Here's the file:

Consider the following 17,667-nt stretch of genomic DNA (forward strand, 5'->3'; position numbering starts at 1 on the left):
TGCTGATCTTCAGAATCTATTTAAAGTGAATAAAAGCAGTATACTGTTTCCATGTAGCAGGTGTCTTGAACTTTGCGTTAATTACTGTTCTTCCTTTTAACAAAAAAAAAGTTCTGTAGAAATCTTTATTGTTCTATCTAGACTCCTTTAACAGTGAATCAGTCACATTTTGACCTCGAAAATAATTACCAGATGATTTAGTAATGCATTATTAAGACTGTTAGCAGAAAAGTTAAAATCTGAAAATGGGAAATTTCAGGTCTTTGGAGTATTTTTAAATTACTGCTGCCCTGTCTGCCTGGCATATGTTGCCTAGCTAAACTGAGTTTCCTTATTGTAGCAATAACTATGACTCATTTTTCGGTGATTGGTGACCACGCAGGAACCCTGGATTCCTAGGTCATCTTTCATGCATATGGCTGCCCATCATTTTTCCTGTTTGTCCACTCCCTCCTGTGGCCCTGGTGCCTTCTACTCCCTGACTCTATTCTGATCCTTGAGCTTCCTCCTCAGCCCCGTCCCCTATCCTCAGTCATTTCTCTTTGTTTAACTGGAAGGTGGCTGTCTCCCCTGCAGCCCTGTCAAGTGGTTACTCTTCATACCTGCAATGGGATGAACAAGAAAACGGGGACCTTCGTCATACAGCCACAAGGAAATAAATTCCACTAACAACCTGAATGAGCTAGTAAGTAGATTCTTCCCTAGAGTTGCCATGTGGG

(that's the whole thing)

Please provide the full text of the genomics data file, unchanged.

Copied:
Consider the following 17,667-nt stretch of genomic DNA (forward strand, 5'->3'; position numbering starts at 1 on the left):
TGCTGATCTTCAGAATCTATTTAAAGTGAATAAAAGCAGTATACTGTTTCCATGTAGCAGGTGTCTTGAACTTTGCGTTAATTACTGTTCTTCCTTTTAACAAAAAAAAAGTTCTGTAGAAATCTTTATTGTTCTATCTAGACTCCTTTAACAGTGAATCAGTCACATTTTGACCTCGAAAATAATTACCAGATGATTTAGTAATGCATTATTAAGACTGTTAGCAGAAAAGTTAAAATCTGAAAATGGGAAATTTCAGGTCTTTGGAGTATTTTTAAATTACTGCTGCCCTGTCTGCCTGGCATATGTTGCCTAGCTAAACTGAGTTTCCTTATTGTAGCAATAACTATGACTCATTTTTCGGTGATTGGTGACCACGCAGGAACCCTGGATTCCTAGGTCATCTTTCATGCATATGGCTGCCCATCATTTTTCCTGTTTGTCCACTCCCTCCTGTGGCCCTGGTGCCTTCTACTCCCTGACTCTATTCTGATCCTTGAGCTTCCTCCTCAGCCCCGTCCCCTATCCTCAGTCATTTCTCTTTGTTTAACTGGAAGGTGGCTGTCTCCCCTGCAGCCCTGTCAAGTGGTTACTCTTCATACCTGCAATGGGATGAACAAGAAAACGGGGACCTTCGTCATACAGCCACAAGGAAATAAATTCCACTAACAACCTGAATGAGCTAGTAAGTAGATTCTTCCCTAGAGTTGCCATGTGGG